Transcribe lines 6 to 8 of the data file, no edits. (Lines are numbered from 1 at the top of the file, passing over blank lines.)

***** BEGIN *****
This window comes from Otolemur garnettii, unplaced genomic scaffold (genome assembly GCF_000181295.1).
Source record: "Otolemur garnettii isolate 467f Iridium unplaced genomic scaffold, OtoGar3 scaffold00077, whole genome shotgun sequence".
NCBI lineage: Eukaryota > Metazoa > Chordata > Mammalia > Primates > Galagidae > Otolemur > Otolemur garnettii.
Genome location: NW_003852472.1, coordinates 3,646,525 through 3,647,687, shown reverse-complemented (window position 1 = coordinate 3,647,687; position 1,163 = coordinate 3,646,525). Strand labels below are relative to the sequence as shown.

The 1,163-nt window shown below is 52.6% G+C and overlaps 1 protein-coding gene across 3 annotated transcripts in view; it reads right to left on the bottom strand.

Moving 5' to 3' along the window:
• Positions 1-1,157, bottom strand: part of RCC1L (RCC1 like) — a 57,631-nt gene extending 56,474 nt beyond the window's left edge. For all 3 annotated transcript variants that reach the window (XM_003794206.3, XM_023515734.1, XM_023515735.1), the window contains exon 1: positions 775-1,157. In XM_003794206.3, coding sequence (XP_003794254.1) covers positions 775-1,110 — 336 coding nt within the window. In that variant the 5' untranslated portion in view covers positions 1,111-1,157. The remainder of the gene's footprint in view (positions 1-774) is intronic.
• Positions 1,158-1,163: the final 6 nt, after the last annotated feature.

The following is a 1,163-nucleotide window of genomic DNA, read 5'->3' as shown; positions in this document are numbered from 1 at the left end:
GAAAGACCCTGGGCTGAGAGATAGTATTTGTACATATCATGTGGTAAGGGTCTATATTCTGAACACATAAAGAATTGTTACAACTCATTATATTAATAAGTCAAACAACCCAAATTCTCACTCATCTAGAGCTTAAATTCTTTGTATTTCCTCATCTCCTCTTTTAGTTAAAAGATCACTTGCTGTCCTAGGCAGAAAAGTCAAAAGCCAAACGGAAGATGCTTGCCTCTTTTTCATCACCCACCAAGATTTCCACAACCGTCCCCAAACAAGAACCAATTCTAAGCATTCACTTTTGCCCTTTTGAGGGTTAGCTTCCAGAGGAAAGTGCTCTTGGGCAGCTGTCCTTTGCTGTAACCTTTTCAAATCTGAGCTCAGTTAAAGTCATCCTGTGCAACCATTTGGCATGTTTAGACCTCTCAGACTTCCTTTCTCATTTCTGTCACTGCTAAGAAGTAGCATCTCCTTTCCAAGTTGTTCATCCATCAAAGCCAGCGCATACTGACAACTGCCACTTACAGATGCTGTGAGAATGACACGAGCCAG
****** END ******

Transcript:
Moving 5' to 3' along the window:
• Positions 1-1,157, bottom strand: part of RCC1L (RCC1 like) — a 57,631-nt gene extending 56,474 nt beyond the window's left edge. For all 3 annotated transcript variants that reach the window (XM_003794206.3, XM_023515734.1, XM_023515735.1), the window contains exon 1: positions 775-1,157. In XM_003794206.3, coding sequence (XP_003794254.1) covers positions 775-1,110 — 336 coding nt within the window. In that variant the 5' untranslated portion in view covers positions 1,111-1,157. The remainder of the gene's footprint in view (positions 1-774) is intronic.
• Positions 1,158-1,163: the final 6 nt, after the last annotated feature.